‘Tis A Season of Rescues


Above is me with the swarm I helped rescue from a tree.  It was the size of a soccer ball! They are now two brood boxes deep, and I’ll be looking to add a super soon.

I have had a fun season of bee rescues this year! It all began with a swarm of honeybees early June.  These ladies are enjoying their new home, and I am enjoying watching them make “bee lines” to and from the hive.  


Above is the first bumblebee colony I rescued.  There are currently six young sisters in this colony.  It was a very small colony to begin with (2-3″ in diameter).

July brought two bumblebee colony rescues. One colony thought it appropriate to set up shop inside a chicken coop, and the queen paid the price for that choice, but the small colony is happily residing in a small breadbox in my backyard!


Above is the second bumblebee colony I rescued; a much larger colony than the first (14″ long x 6″ wide).  The box is the new luxury apartment we built for them the night we rescued them. 

The second bumblebee rescue was from the crawlspace of a townhouse! It was dark, and riddled with spiders, some of which had bumblebees entangled in their webs! This colony was often lost trying to find their way to the outdoors to forage, and would end up inside the townhouse, destined to starve to death, very sad.  It easily has 100 bumblebees!  This colony is now in a luxury apartment in my backyard, surrounded by lots of different types of flowers. They seem quite happy, and I am happy to have them in a safer place! I know I will have tomatoes this year thanks to these buzz pollinating geniuses!  Here’s a link to the video of the latest bumblebee colony I rescued.

Thank you for joining the movement to learn more about bees!




My Backyard is Host to Many

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I have compiled a collection of pictures I captured today of all the pollinators feeding in my backyard. What entertainment! And, I don’t know if you knew we were hit with a massive hail storm at the beginning of June, and my yard says hail smail! It has bounced back quite nicely!

Peponapis: A Squash Lovin’ Bee


Photo taken by Jessica Goldstrohm (me).

Did you know some bees are very dependent on particular species of flowers?

This lovely bee is the squash bee, and I was fortunate enough to discover her, along with may others nestled inside squash flowers of a good friend’s garden! This was a very healthy and thriving collection of squash bees, and they are very specific to squash plant reproduction.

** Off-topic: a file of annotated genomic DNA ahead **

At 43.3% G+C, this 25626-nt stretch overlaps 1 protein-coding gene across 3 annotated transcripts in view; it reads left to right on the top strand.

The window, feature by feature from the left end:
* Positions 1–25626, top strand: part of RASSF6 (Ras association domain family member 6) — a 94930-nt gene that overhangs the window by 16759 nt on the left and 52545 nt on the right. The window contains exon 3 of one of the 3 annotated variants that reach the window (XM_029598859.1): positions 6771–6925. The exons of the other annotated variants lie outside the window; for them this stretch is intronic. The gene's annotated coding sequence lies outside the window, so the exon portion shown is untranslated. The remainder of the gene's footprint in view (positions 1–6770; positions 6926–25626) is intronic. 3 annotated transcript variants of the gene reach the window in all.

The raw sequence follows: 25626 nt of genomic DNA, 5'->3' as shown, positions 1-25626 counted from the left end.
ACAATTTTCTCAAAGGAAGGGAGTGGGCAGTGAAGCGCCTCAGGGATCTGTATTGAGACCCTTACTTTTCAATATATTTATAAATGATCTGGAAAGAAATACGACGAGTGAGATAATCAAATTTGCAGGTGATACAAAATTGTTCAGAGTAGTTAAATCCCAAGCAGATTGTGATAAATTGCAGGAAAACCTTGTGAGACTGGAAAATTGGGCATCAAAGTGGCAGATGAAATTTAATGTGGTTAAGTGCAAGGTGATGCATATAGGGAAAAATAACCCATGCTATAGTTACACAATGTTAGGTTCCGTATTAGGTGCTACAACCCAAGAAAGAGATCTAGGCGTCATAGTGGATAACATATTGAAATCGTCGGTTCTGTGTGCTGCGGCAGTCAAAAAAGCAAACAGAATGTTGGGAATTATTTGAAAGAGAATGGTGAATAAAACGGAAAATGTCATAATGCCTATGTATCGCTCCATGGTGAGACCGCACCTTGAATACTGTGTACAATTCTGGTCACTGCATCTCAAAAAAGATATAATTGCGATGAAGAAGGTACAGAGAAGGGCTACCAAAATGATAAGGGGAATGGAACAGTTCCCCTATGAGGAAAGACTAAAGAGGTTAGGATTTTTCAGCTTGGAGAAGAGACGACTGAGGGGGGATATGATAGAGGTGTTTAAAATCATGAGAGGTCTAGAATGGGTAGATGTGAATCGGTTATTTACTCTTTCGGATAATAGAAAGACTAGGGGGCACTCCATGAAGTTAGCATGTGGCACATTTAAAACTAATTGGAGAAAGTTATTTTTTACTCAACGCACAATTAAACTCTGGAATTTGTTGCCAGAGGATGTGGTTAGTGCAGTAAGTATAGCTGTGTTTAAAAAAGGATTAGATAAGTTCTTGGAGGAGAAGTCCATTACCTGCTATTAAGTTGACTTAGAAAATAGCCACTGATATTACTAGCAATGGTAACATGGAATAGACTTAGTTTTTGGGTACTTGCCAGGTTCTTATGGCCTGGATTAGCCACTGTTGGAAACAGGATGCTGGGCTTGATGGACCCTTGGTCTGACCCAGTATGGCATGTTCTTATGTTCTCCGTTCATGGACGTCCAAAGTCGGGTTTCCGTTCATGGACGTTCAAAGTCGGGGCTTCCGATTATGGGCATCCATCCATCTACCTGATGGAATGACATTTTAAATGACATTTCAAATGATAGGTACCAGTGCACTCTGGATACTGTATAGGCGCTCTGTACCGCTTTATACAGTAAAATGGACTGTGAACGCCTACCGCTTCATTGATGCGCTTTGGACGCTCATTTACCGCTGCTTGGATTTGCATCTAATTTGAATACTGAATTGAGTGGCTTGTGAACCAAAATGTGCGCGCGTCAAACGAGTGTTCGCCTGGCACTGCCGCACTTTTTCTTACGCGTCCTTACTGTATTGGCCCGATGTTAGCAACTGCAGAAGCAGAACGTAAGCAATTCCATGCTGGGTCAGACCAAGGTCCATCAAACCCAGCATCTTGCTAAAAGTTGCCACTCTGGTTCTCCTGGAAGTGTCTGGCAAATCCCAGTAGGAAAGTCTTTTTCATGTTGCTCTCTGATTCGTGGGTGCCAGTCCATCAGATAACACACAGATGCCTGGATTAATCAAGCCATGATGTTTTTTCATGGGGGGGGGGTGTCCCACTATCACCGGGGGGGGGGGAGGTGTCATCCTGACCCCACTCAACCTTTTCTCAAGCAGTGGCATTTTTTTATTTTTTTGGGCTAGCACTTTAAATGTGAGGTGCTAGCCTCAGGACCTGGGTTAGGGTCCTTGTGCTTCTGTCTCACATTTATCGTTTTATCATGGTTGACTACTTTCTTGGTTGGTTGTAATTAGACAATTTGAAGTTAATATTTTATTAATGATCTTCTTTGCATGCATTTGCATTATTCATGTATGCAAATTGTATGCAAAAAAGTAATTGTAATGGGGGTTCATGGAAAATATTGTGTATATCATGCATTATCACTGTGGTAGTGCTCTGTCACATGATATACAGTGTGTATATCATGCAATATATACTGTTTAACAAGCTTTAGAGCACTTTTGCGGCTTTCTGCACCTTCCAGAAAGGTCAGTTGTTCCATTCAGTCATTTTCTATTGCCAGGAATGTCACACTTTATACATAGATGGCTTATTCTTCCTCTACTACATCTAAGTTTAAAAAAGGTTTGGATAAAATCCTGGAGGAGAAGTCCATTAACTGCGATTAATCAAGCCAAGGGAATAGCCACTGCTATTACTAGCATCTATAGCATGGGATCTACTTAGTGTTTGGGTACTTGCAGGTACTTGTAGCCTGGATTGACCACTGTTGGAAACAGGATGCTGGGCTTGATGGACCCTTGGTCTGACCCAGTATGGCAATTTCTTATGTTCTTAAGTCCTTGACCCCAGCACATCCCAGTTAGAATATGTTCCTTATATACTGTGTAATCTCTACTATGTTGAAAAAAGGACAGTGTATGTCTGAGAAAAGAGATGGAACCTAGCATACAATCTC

Squash bees are quite predictable in the flower preference they have; squash flowers, any type of squash flower, but it must be a squash flower.  They fly very early in the morning, sometimes before dawn seeking the opening squash flowers.  The females will spend much of the morning nestled inside squash flowers, circling the stamen of the flower, collecting nectar and pollen for their nests.  In fact, you will often find groups of squash bees within each squash bloom, absent of any conflict among them.


My photos too!

Squash bees are solitary nesters, meaning they work independently to build her nest, lay eggs, and collect all resources for the eggs they lay.  However, they may nest in aggregations of hundreds, kind of like apartment buildings are to humans. We live next to each other, but we all lead separate lives.

Squash bees prefer to nest VERY close to their favorite flowering plants, so you will most often find their nesting holes in the ground under squash plants.  Females will retreat to he nest come rundown, while males find a nice squash flower to sleep in until morning.

This activity continues throughout the summer, and partway into fall, then all the existing bees die, leaving behind the next season’s generation nestled all in a row of egg cells containing adult bees.  This new generation of bees will hibernate until the following spring or early summer when the squash plants are flowering.  Squash bees are so particular about the flowers they feed on, that their lifecycle revolves around squash plants!

I’m sure you may have already arrived at the question of what does that mean for them when we go to clear the dead squash plants at the end of the season?  Well, too much deep tilling can lead to complete destruction of a mother bee’s hard work.  Squash bees nest approximately 1.5 feet straight down into the ground, so only rigorous tilling harms nests. Leaving some of the plant behind can serve as insulation to the hibernating bees through the winter.

Next time you see a squash plant, take a peek inside to see a group of squash bees, and look under the squash plant for any holes in the ground that might be a squash bee’s nest.

There you have it! Another native bee we depend on to get resources we all enjoy in the fall!  I can’t wait to have some zucchini from my plants, and pumpkin too!  So many things occurring right beneath our noses, and we miss them when we don’t stop and observe.

Cheers to joining the movement to save our bees!